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Electrolytes

and
Renal Function

1.

Kidney regulation & conservation of


electrolytes
Glomerulus- acts as filter, retaining large
proteins, and protein bound constituents

2. Renal Tubules
*Phosphate reabsorption is inhibited by PTH,
excretion of Phosphate is stimulated by
calcitonin
*Calcium is reabsorbed by the influence of
PTH and 1,25-dihydroxycholecalciferol .
Calcitonin stimulates excretion of calcium
*Magnesium reabsorption occurs largely in
thick ascending limb of loop of Henle.

*Sodium reabsorption can occur through


three mechanism:
Approx. 70% of Na in the filtrate is reabsorbed
in the PCT by iso-osmotic reabsorption. It is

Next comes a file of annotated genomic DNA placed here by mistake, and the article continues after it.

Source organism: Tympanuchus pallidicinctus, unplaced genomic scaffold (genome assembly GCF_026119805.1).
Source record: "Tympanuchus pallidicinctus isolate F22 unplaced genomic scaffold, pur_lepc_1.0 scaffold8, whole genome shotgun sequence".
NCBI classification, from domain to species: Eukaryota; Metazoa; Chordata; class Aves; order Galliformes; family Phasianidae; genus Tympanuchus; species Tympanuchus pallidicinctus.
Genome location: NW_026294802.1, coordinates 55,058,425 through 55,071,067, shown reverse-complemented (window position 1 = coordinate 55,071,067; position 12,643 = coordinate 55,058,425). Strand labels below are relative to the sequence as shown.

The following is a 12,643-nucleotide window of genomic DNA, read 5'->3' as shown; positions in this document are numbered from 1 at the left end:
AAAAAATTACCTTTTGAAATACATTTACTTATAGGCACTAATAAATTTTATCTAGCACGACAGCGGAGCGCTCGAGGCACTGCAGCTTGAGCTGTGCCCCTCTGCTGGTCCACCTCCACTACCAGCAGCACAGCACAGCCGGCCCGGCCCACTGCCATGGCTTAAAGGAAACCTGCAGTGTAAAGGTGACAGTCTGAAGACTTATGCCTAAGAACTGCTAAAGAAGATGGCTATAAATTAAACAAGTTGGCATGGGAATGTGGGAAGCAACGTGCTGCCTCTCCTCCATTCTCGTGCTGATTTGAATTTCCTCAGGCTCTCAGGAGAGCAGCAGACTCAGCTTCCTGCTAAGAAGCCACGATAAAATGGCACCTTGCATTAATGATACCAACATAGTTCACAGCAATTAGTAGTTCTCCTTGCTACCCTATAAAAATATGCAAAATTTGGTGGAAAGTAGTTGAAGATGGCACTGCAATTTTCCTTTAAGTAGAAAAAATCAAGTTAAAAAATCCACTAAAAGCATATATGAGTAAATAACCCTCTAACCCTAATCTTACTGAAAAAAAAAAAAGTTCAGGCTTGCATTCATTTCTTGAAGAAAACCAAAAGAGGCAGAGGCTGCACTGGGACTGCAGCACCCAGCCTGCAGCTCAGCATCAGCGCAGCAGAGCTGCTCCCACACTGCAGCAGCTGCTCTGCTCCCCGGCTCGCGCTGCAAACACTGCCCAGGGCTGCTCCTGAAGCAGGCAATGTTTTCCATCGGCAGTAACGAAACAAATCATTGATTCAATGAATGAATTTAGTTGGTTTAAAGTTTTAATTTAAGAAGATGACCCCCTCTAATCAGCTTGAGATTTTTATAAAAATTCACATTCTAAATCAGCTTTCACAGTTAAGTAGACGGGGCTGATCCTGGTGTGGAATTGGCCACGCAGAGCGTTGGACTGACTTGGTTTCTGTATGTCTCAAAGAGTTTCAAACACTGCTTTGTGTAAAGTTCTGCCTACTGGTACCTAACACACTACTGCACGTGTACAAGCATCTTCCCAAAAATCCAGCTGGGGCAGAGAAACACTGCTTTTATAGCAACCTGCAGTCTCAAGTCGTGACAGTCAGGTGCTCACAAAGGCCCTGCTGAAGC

limited, however, by the availability of Cl to
maintain electrically neutrality.
Na is reabsorbed in exchange of H. This
reaction is linked with HCO3 and depends on
carbonic anhydrase.
Na is reabsorbed stimulated by aldosterone in
exchange of K in DCT

Cl is reabsorbed in part, by passive


transport in the PCT along the conc.
Gradient created by Na

K is reabsorbed by two mechanism:


Active reabsorption in in the PCT almost
completely conserves K
Exchange with Na is stimulated by aldosterone. H
competes with K for this exchange

Bicarbonate is recovered from the


glomerulus filtrate and converted to CO2
when H is excreted in the urine.

Loop of Henle:
With normal AVP function, it creates an osmotic
gradient that enables water reabsorption to be
increased or decreased in response to body fluid
changes in osmolality

Collecting Ducts:
Also under AVP influence, this is where final
adjustment of water excretion is made.